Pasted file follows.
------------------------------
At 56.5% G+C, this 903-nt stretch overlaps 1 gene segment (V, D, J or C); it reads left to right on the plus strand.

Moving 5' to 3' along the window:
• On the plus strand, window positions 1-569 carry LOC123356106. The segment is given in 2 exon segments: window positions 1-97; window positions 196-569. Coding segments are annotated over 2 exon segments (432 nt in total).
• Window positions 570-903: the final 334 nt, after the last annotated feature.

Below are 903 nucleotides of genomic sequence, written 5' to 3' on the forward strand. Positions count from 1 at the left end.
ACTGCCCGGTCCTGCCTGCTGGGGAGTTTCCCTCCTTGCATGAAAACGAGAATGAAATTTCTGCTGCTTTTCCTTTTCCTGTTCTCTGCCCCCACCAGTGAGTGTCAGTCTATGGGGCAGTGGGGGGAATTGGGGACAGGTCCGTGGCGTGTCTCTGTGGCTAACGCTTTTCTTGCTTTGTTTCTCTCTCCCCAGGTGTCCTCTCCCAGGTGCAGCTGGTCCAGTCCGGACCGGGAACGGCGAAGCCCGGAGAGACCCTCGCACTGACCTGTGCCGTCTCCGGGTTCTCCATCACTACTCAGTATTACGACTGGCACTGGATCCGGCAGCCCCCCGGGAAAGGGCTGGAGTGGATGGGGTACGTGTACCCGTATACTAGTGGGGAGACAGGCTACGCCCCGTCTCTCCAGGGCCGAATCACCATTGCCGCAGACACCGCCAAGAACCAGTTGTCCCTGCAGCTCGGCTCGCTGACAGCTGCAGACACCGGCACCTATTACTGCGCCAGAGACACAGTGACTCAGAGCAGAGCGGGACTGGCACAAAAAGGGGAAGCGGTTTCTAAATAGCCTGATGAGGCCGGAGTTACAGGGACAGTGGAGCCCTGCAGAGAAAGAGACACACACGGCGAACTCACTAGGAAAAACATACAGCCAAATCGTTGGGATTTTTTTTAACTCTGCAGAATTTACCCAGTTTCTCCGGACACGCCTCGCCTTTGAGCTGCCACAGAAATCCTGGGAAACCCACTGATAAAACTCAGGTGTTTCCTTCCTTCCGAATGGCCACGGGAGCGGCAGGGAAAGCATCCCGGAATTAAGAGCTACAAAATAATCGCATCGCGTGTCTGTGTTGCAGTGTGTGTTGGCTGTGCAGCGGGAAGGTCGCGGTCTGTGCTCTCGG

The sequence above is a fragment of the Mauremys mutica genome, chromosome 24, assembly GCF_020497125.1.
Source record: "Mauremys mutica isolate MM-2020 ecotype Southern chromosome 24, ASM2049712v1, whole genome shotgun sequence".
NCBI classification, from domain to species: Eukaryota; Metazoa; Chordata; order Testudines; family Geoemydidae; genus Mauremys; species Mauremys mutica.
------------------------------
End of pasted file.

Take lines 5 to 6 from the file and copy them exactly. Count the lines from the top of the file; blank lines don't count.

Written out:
Below are 903 nucleotides of genomic sequence, written 5' to 3' on the forward strand. Positions count from 1 at the left end.
ACTGCCCGGTCCTGCCTGCTGGGGAGTTTCCCTCCTTGCATGAAAACGAGAATGAAATTTCTGCTGCTTTTCCTTTTCCTGTTCTCTGCCCCCACCAGTGAGTGTCAGTCTATGGGGCAGTGGGGGGAATTGGGGACAGGTCCGTGGCGTGTCTCTGTGGCTAACGCTTTTCTTGCTTTGTTTCTCTCTCCCCAGGTGTCCTCTCCCAGGTGCAGCTGGTCCAGTCCGGACCGGGAACGGCGAAGCCCGGAGAGACCCTCGCACTGACCTGTGCCGTCTCCGGGTTCTCCATCACTACTCAGTATTACGACTGGCACTGGATCCGGCAGCCCCCCGGGAAAGGGCTGGAGTGGATGGGGTACGTGTACCCGTATACTAGTGGGGAGACAGGCTACGCCCCGTCTCTCCAGGGCCGAATCACCATTGCCGCAGACACCGCCAAGAACCAGTTGTCCCTGCAGCTCGGCTCGCTGACAGCTGCAGACACCGGCACCTATTACTGCGCCAGAGACACAGTGACTCAGAGCAGAGCGGGACTGGCACAAAAAGGGGAAGCGGTTTCTAAATAGCCTGATGAGGCCGGAGTTACAGGGACAGTGGAGCCCTGCAGAGAAAGAGACACACACGGCGAACTCACTAGGAAAAACATACAGCCAAATCGTTGGGATTTTTTTTAACTCTGCAGAATTTACCCAGTTTCTCCGGACACGCCTCGCCTTTGAGCTGCCACAGAAATCCTGGGAAACCCACTGATAAAACTCAGGTGTTTCCTTCCTTCCGAATGGCCACGGGAGCGGCAGGGAAAGCATCCCGGAATTAAGAGCTACAAAATAATCGCATCGCGTGTCTGTGTTGCAGTGTGTGTTGGCTGTGCAGCGGGAAGGTCGCGGTCTGTGCTCTCGG